It seems that everyone is chasing after doctor and hospital ratings. From Revolution Health to Yelp, consumers are encouraged to rate hospitals and physicians in their communities. Hospitals and physicians are the two obvious providers to rate in our health care system. However, I think we have left out, the largest and, arguably the most important members of the health care profession — nurses, certified caregivers and home health aides.
Let’s compare the numbers.
Today, there are approximately 4,927 community hospitals and an average of 800,000 licensed physicians in the United States. Comparatively, there are 1.4 million registered nurses, 749,000 licensed practical nurses, and 1.8 million certified nursing assistants, home health aides and non-certified caregivers.
That is roughly 4.1 Million members of the health care community that we have left out of the ratings game.
All of us have been cared for, in one way or another, by a nurse or
nurses’ aide. There is a group of nurses at Strong Memorial Hospital in
Rochester, New York, who I credit with saving my brother’s life when he
was on a ventilator in their transplant unit. There is Jacqui, who
practically delivered my second daughter. My husband and I still talk
about Jacqui whenever we dive into the story of Julianna’s birth with
family and friends. She was everything you would want in a caregiver –
smart, knowledgeable, easy to talk to, soothing, helpful and kind.
Jacqui and the nurses at Strong Memorial Hospital would have five stars
under their profile picture – if there were a way for me to publicly
I have also had the unfortunate encounter with caregivers who should
not be, in my opinion, in the health care profession. I left my OB/GYN
six months pregnant with my first daughter when his nurse told me I was
overreacting to nightly nose bleeds, insomnia and bouts of hysteria.
“Your just pregnant, deal with it,” was her advice. In my caregiver
review, this nurse would have very few stars.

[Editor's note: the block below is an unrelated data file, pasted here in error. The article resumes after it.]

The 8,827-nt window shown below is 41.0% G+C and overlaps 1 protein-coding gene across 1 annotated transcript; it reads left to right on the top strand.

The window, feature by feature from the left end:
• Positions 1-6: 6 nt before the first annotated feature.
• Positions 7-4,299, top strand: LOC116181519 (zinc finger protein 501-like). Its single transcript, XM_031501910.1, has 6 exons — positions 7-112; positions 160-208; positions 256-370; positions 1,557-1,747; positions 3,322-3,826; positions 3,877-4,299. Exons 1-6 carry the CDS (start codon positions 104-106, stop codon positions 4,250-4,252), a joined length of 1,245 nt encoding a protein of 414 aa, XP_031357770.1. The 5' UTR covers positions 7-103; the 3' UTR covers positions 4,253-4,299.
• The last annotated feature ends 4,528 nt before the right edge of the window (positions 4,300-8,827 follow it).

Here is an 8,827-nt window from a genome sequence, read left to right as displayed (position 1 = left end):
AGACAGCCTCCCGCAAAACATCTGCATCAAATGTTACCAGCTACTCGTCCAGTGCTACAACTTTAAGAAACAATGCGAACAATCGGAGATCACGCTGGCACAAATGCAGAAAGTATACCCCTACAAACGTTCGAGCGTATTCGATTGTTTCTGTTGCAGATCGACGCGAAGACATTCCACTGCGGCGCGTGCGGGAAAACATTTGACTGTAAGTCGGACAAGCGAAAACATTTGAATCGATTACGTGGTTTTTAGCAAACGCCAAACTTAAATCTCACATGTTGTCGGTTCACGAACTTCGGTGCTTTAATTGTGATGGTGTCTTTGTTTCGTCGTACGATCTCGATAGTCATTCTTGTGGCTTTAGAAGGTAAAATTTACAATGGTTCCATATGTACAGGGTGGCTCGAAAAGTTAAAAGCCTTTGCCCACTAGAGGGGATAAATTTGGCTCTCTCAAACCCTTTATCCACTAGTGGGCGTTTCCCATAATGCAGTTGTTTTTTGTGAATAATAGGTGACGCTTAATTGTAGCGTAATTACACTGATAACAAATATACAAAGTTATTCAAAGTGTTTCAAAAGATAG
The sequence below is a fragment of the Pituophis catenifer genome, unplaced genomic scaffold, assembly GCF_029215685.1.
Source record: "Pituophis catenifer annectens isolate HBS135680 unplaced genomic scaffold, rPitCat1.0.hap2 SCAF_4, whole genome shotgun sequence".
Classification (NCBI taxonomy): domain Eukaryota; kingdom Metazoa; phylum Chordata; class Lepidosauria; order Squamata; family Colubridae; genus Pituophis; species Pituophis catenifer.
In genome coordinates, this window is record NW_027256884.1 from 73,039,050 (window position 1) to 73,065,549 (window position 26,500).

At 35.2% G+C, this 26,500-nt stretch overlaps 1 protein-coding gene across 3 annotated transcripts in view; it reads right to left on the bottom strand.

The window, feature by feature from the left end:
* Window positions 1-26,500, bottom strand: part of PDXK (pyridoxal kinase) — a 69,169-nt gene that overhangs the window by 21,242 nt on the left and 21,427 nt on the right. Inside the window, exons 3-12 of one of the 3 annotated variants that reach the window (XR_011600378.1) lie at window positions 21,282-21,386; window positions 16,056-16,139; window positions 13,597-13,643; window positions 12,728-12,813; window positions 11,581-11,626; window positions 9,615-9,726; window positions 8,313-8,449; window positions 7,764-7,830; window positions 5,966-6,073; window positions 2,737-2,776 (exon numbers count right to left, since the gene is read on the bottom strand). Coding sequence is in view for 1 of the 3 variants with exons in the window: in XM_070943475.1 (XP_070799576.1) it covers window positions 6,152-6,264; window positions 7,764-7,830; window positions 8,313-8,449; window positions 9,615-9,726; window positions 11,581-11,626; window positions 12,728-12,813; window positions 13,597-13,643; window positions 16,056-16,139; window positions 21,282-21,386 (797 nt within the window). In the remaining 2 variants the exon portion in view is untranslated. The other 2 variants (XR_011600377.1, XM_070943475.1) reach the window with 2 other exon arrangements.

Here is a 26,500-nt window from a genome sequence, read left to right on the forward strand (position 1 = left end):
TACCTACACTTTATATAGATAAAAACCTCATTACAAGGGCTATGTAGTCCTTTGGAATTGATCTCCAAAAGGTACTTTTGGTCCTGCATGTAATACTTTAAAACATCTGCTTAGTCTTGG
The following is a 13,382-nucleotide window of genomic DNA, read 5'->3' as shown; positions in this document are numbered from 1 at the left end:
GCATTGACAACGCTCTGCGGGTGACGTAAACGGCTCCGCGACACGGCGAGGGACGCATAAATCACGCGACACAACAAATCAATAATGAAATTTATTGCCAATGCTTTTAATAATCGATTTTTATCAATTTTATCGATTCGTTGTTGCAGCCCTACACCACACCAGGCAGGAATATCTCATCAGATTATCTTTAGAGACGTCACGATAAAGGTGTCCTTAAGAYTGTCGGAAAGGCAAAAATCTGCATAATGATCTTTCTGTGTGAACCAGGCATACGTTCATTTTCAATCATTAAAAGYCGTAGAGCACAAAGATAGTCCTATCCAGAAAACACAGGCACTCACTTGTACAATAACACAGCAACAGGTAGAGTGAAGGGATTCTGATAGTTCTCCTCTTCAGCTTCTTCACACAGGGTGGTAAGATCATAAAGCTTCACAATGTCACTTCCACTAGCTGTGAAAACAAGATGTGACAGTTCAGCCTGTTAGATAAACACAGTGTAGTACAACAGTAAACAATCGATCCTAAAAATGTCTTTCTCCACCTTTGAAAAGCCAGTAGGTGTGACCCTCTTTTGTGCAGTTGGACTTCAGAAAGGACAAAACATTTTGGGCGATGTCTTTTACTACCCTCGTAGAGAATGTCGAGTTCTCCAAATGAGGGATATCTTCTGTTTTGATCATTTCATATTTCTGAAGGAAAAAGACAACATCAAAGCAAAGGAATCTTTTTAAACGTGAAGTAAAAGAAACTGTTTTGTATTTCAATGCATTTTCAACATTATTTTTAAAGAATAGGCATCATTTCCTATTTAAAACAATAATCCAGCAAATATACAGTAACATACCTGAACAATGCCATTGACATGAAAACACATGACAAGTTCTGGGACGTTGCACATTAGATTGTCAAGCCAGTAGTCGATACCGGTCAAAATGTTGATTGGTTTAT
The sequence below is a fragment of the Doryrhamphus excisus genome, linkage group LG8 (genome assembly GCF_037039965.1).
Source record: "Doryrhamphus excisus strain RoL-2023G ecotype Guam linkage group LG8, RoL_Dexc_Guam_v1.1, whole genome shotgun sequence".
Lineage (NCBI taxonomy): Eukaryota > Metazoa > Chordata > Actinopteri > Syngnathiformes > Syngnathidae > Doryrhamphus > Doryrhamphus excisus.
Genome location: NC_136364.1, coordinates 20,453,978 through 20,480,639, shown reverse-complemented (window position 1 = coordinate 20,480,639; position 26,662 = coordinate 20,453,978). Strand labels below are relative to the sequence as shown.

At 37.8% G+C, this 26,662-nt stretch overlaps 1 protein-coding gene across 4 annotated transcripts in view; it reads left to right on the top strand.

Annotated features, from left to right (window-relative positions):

How is it that the largest segment of health care professionals, who
provide a majority of the direct, hands-on patient care have been left
out of the health 2.0 ratings explosion? These 4.1 million nurses and
nurse aides have greater daily contact with patients than anyone else
in the hospital, nursing facility or home care setting. They perform
clinical procedures, assess patient conditions, and monitor patient
stability. They take vitals, change dressings, bathe, feed and turn
patients. They communicate with family members and answer questions
often with the push of a button. They provide companionship and
assistance in the comfort of a patient’s home. They cook, clean and
monitor medication intake.
Even though nurses, certified aides and para-professionals provide care to
millions of patients annually, consumers have yet to be provided with a
tool for rating these caregivers. Although most providers evaluate
nursing staff and some are subjected to government regulatory review,
they do not actively seek caregiver ratings for all staff. Furthermore,
providers operating in the face of a significant nursing shortage,
sometimes accept mediocrity in order to maintain compliance with
mandated staffing ratios. Private providers even have more leeway in
turning a blind eye at poor caregivers in order to keep the doors open
and profit margins up.
An open source model for reviewing and rating nursing personnel is
desperately needed. Not just for families and patients, but for
caregivers as well. Talented caregivers should have a platform for
marketing their skills, building a network of referrals and leveraging
their abilities in this demanding labor market.
When I built ENURGI, my vision was to empower patients and families in
need of home care to connect with local caregivers. We have since built
the first national caregiver database with an open platform for
connecting and managing caregivers at home. The key feature of this
platform is caregiver ratings. Patients and families can rate their
caregivers based on quality, dependability, expertise and punctuality.
Initially, our ratings were open only to ENURGI patients who had
actually hired and received care from ENURGI caregivers. The reasoning
was that we wanted ratings submitted by patients who could objectively
assess the quality of caregivers on the site. Since our launch,
families, patients and co-workers across the country have urged us to
open the ratings to anyone. Patients sent us emails asking whether
they could rate caregivers who previously took care of them. Co-workers
who work or worked with ENURGI providers asked to submit ratings on
behalf of their colleagues.
The power of an open, caregiver rating system can be illustrated by a
recent encounter with someone who did not find her caregiver on ENURGI.
Rather, a woman who had recently lost her mom sent an email asking how
she could post a profile for the caregiver that had taken care of mom.
When I spoke to her, the woman explained that she wanted to help the
caregiver find another job because she was one of the most “amazing
caregivers” she had met. She emphasized that “anyone searching for
someone to help them care for a loved one” should be lucky enough to
have this caregiver. “Now that my mom has passed, I want to help her
find another job. She is family.”
ENURGI now is open to anyone wanting to search or rate a caregiver.
Chiara Bell is the CEO and founder of ENURGI.